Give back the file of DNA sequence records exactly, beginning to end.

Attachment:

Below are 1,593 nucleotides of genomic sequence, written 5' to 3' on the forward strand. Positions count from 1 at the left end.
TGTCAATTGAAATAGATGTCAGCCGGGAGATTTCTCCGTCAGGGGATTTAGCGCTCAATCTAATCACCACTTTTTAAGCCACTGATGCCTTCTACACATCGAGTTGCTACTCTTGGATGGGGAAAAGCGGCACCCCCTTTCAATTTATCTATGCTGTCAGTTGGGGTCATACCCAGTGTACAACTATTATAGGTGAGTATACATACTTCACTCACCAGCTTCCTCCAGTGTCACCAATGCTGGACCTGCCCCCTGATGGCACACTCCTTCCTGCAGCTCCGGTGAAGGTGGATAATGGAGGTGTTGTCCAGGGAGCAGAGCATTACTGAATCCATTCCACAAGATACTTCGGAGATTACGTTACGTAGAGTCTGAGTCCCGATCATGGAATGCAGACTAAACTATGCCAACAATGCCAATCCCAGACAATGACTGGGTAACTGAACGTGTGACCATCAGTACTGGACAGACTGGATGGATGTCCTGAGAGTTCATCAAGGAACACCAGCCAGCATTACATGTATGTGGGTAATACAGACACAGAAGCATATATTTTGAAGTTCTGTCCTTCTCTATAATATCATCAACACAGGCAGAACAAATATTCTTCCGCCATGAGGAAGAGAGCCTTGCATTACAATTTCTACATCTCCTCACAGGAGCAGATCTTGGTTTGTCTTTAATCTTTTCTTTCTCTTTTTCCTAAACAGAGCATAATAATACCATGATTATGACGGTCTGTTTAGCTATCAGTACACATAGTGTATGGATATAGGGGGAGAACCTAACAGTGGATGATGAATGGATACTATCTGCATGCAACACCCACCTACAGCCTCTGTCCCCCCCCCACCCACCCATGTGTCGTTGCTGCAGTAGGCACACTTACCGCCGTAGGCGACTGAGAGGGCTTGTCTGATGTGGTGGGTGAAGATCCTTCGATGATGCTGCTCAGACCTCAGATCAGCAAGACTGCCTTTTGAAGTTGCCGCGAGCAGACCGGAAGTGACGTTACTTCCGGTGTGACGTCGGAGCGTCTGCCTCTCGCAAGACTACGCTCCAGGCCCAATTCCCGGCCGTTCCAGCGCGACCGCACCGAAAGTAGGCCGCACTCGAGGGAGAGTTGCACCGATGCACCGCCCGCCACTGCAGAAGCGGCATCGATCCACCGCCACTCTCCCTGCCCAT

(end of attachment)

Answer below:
Below are 1,593 nucleotides of genomic sequence, written 5' to 3' on the forward strand. Positions count from 1 at the left end.
TGTCAATTGAAATAGATGTCAGCCGGGAGATTTCTCCGTCAGGGGATTTAGCGCTCAATCTAATCACCACTTTTTAAGCCACTGATGCCTTCTACACATCGAGTTGCTACTCTTGGATGGGGAAAAGCGGCACCCCCTTTCAATTTATCTATGCTGTCAGTTGGGGTCATACCCAGTGTACAACTATTATAGGTGAGTATACATACTTCACTCACCAGCTTCCTCCAGTGTCACCAATGCTGGACCTGCCCCCTGATGGCACACTCCTTCCTGCAGCTCCGGTGAAGGTGGATAATGGAGGTGTTGTCCAGGGAGCAGAGCATTACTGAATCCATTCCACAAGATACTTCGGAGATTACGTTACGTAGAGTCTGAGTCCCGATCATGGAATGCAGACTAAACTATGCCAACAATGCCAATCCCAGACAATGACTGGGTAACTGAACGTGTGACCATCAGTACTGGACAGACTGGATGGATGTCCTGAGAGTTCATCAAGGAACACCAGCCAGCATTACATGTATGTGGGTAATACAGACACAGAAGCATATATTTTGAAGTTCTGTCCTTCTCTATAATATCATCAACACAGGCAGAACAAATATTCTTCCGCCATGAGGAAGAGAGCCTTGCATTACAATTTCTACATCTCCTCACAGGAGCAGATCTTGGTTTGTCTTTAATCTTTTCTTTCTCTTTTTCCTAAACAGAGCATAATAATACCATGATTATGACGGTCTGTTTAGCTATCAGTACACATAGTGTATGGATATAGGGGGAGAACCTAACAGTGGATGATGAATGGATACTATCTGCATGCAACACCCACCTACAGCCTCTGTCCCCCCCCCACCCACCCATGTGTCGTTGCTGCAGTAGGCACACTTACCGCCGTAGGCGACTGAGAGGGCTTGTCTGATGTGGTGGGTGAAGATCCTTCGATGATGCTGCTCAGACCTCAGATCAGCAAGACTGCCTTTTGAAGTTGCCGCGAGCAGACCGGAAGTGACGTTACTTCCGGTGTGACGTCGGAGCGTCTGCCTCTCGCAAGACTACGCTCCAGGCCCAATTCCCGGCCGTTCCAGCGCGACCGCACCGAAAGTAGGCCGCACTCGAGGGAGAGTTGCACCGATGCACCGCCCGCCACTGCAGAAGCGGCATCGATCCACCGCCACTCTCCCTGCCCAT